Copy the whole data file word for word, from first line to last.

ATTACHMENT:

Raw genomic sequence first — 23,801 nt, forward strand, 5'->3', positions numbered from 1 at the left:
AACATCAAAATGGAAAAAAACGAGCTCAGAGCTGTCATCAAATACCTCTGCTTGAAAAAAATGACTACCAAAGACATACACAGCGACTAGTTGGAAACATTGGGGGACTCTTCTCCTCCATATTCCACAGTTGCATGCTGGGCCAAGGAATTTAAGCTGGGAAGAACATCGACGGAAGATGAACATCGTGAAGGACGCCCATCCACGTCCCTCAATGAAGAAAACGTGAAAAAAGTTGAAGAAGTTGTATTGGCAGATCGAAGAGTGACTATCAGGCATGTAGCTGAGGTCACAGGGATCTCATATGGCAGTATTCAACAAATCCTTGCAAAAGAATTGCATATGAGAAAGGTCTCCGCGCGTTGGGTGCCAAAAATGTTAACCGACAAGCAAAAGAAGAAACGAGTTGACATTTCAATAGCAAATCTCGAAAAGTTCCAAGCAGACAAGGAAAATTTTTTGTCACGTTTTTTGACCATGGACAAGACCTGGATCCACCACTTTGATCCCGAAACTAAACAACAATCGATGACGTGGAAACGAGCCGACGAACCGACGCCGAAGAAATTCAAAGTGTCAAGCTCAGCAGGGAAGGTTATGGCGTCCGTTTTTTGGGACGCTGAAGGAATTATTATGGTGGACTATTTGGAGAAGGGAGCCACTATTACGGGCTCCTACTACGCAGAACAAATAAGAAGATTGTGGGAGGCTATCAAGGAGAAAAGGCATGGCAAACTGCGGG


Raw genomic sequence first — 23,801 nt, forward strand, 5'->3', positions numbered from 1 at the left:
AACATCAAAATGGAAAAAAACGAGCTCAGAGCTGTCATCAAATACCTCTGCTTGAAAAAAATGACTACCAAAGACATACACAGCGACTAGTTGGAAACATTGGGGGACTCTTCTCCTCCATATTCCACAGTTGCATGCTGGGCCAAGGAATTTAAGCTGGGAAGAACATCGACGGAAGATGAACATCGTGAAGGACGCCCATCCACGTCCCTCAATGAAGAAAACGTGAAAAAAGTTGAAGAAGTTGTATTGGCAGATCGAAGAGTGACTATCAGGCATGTAGCTGAGGTCACAGGGATCTCATATGGCAGTATTCAACAAATCCTTGCAAAAGAATTGCATATGAGAAAGGTCTCCGCGCGTTGGGTGCCAAAAATGTTAACCGACAAGCAAAAGAAGAAACGAGTTGACATTTCAATAGCAAATCTCGAAAAGTTCCAAGCAGACAAGGAAAATTTTTTGTCACGTTTTTTGACCATGGACAAGACCTGGATCCACCACTTTGATCCCGAAACTAAACAACAATCGATGACGTGGAAACGAGCCGACGAACCGACGCCGAAGAAATTCAAAGTGTCAAGCTCAGCAGGGAAGGTTATGGCGTCCGTTTTTTGGGACGCTGAAGGAATTATTATGGTGGACTATTTGGAGAAGGGAGCCACTATTACGGGCTCCTACTACGCAGAACAAATAAGAAGATTGTGGGAGGCTATCAAGGAGAAAAGGCATGGCAAACTGCGGG